- Yin syndrome and Yang syndrome
- Syndrome of Yin deficiency or Yang deficiency
- Depletion of Yin and Yang
The eight principles (category of syndromes) differentiation is the foundation of basic diagnostic methods, including Yin, Yang, exterior, interior, cold, heat, deficiency, and excess. Using these differential diagnostic tools, one may determine the pathogenic factors (heat or cold), the location (interior or exterior), the situation between lack of anti-pathogenic Qi (deficiency) and of pathogenic factors (excess), and the overall category of diseases (Yin or Yang), based on a comprehensive analysis of all the information obtained by means of Four-Pillars diagnosis. According to the eight principles, the correct diagnosis is the foundation for all the other methods.
The eight principles are the most basic method for differentiating syndromes. They can define the fundamental features of any disease, elucidate contradictory symptoms or signs, and simplify the treatment principle. The essential principles for differentiating syndromes for the procedure of diagnosis are not simply isolated into eight categories, but interrelated.
Pathological changes occur at one time, but different syndromes occur simultaneously. Thus, it is necessary to know not only the characteristics of each syndrome, but also their simultaneous occurrence, transformation, interrelatedness, and true or false conditions to make a correct diagnosis.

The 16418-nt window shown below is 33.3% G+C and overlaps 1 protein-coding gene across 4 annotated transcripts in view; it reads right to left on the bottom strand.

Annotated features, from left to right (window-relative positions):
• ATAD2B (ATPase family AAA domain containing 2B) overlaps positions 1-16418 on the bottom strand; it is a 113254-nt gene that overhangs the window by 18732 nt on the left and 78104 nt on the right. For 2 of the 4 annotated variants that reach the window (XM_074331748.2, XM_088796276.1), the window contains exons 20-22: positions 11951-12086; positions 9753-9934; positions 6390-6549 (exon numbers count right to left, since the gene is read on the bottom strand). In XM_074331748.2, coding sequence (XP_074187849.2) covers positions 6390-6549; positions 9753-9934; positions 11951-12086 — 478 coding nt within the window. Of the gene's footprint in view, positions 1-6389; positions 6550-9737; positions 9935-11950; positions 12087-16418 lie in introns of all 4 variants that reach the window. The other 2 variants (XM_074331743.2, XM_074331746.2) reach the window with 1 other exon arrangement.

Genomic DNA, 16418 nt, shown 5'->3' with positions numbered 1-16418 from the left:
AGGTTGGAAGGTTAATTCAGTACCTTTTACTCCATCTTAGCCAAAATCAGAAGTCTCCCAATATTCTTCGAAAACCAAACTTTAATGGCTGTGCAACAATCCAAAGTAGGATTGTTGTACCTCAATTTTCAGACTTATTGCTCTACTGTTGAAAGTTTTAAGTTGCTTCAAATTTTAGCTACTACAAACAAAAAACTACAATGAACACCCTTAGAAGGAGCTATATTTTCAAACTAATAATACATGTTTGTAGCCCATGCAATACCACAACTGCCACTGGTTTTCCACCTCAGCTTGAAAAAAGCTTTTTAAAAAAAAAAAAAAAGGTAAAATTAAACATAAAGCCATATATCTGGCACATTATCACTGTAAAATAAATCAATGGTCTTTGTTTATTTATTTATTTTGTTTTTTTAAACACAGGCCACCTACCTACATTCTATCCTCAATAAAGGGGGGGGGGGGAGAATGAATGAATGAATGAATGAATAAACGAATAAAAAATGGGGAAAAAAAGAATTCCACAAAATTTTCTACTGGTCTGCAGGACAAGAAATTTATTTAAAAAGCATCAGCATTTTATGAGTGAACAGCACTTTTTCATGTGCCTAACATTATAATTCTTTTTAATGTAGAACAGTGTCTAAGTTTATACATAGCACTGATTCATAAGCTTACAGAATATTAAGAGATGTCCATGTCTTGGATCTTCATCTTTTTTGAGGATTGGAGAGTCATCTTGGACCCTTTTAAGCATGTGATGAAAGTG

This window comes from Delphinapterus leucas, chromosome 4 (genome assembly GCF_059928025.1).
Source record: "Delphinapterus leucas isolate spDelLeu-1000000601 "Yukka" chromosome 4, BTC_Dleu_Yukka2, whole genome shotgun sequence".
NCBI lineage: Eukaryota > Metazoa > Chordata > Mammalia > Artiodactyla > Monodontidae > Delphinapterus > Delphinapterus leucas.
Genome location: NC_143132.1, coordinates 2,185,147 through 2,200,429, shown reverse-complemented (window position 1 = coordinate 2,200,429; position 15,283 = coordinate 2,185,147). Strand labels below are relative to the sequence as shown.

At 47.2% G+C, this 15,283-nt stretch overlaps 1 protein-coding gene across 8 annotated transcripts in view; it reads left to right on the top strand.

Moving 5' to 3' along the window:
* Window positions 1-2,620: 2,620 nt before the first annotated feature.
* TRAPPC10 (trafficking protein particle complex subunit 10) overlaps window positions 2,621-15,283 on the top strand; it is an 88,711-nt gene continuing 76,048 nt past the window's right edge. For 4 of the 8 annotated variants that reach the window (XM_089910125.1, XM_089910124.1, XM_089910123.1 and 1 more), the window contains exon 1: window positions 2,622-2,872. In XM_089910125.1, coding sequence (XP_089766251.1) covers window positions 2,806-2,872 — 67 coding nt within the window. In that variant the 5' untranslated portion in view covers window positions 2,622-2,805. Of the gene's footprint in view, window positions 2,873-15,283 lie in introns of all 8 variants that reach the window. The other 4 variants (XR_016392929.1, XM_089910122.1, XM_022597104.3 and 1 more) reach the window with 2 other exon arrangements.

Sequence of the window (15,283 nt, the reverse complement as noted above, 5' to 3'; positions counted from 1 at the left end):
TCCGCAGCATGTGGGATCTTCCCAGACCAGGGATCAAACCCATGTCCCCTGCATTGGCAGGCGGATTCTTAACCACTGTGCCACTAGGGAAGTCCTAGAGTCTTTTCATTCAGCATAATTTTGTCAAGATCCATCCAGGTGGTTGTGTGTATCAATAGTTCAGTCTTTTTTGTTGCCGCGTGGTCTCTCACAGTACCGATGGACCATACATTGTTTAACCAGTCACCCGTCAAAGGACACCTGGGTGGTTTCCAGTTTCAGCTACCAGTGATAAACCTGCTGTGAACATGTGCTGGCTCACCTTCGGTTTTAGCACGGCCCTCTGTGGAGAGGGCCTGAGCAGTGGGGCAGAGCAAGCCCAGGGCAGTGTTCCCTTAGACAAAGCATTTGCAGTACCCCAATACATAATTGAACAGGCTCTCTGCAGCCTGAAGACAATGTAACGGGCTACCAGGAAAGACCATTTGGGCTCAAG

Yin and Yang are the principles for categorizing diseases and are the leading ones in the differentiation of syndromes. The Basic Questions (Great Treatise on the Correspondences and Manifestations of Yin and Yang) states, “Yin and Yang are the law of heaven and earth, the outline of everything, the parents of all changes, the origin of birth and destruction, and the source of all configurative forces with mysteries. A good treatment for a disease is to seek its nature or root cause.”
The book titled Complete Works of Jingyue states, “Although there are many theories of medicine, the one term that sums up all the theories is Yin–Yang.” Clinically, syndromes are always of two patterns — Yin or Yang — but syndromes vary and are changeable. For diagnosis, Yin and Yang must be differentiated first. Exterior syndromes of heat and excess conditions are classified as Yang syndromes, while interior syndromes of cold and deficiency conditions are classified as Yin syndromes. The eight principles are arranged into two outlines and six essentials, as follows: